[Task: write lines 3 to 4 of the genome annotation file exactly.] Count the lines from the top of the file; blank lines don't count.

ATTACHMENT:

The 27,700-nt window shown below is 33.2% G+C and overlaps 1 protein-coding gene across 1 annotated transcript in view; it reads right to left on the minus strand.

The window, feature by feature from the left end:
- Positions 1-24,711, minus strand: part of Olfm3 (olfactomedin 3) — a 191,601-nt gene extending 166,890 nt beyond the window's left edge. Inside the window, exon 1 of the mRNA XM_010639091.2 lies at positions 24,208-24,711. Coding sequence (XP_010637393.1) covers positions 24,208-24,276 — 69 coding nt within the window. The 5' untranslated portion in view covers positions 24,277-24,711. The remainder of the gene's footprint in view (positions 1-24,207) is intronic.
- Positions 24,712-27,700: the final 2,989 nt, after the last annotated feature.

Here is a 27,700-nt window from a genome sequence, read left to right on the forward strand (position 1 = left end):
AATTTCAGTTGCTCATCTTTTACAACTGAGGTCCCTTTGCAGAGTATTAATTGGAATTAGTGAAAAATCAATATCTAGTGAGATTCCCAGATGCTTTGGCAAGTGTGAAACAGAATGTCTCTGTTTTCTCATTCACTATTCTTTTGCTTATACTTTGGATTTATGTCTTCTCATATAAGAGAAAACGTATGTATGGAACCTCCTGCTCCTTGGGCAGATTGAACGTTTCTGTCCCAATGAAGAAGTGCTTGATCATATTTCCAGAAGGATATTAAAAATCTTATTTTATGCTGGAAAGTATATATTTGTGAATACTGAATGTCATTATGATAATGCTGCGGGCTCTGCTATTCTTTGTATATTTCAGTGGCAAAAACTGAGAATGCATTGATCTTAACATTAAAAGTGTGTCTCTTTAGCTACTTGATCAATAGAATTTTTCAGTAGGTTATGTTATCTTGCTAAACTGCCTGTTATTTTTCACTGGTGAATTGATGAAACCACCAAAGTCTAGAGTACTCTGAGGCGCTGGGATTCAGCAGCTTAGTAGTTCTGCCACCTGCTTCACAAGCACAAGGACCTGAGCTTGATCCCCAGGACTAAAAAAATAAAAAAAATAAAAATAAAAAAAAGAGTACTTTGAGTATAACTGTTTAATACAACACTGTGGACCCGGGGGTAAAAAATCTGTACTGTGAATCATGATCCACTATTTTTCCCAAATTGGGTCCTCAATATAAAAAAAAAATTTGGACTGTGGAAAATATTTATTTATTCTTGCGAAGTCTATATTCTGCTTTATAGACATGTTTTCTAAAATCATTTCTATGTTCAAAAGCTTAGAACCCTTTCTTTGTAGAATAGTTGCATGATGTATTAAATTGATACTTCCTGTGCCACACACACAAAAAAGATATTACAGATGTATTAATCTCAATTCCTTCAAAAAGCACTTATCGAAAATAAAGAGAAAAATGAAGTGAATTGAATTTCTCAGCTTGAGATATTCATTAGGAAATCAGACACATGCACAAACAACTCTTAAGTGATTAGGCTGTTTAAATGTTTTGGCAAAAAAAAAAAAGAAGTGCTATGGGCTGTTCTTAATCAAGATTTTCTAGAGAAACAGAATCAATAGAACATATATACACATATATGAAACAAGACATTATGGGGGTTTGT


- Positions 1-24,711, minus strand: part of Olfm3 (olfactomedin 3) — a 191,601-nt gene extending 166,890 nt beyond the window's left edge. Inside the window, exon 1 of the mRNA XM_010639091.2 lies at positions 24,208-24,711. Coding sequence (XP_010637393.1) covers positions 24,208-24,276 — 69 coding nt within the window. The 5' untranslated portion in view covers positions 24,277-24,711. The remainder of the gene's footprint in view (positions 1-24,207) is intronic.
- Positions 24,712-27,700: the final 2,989 nt, after the last annotated feature.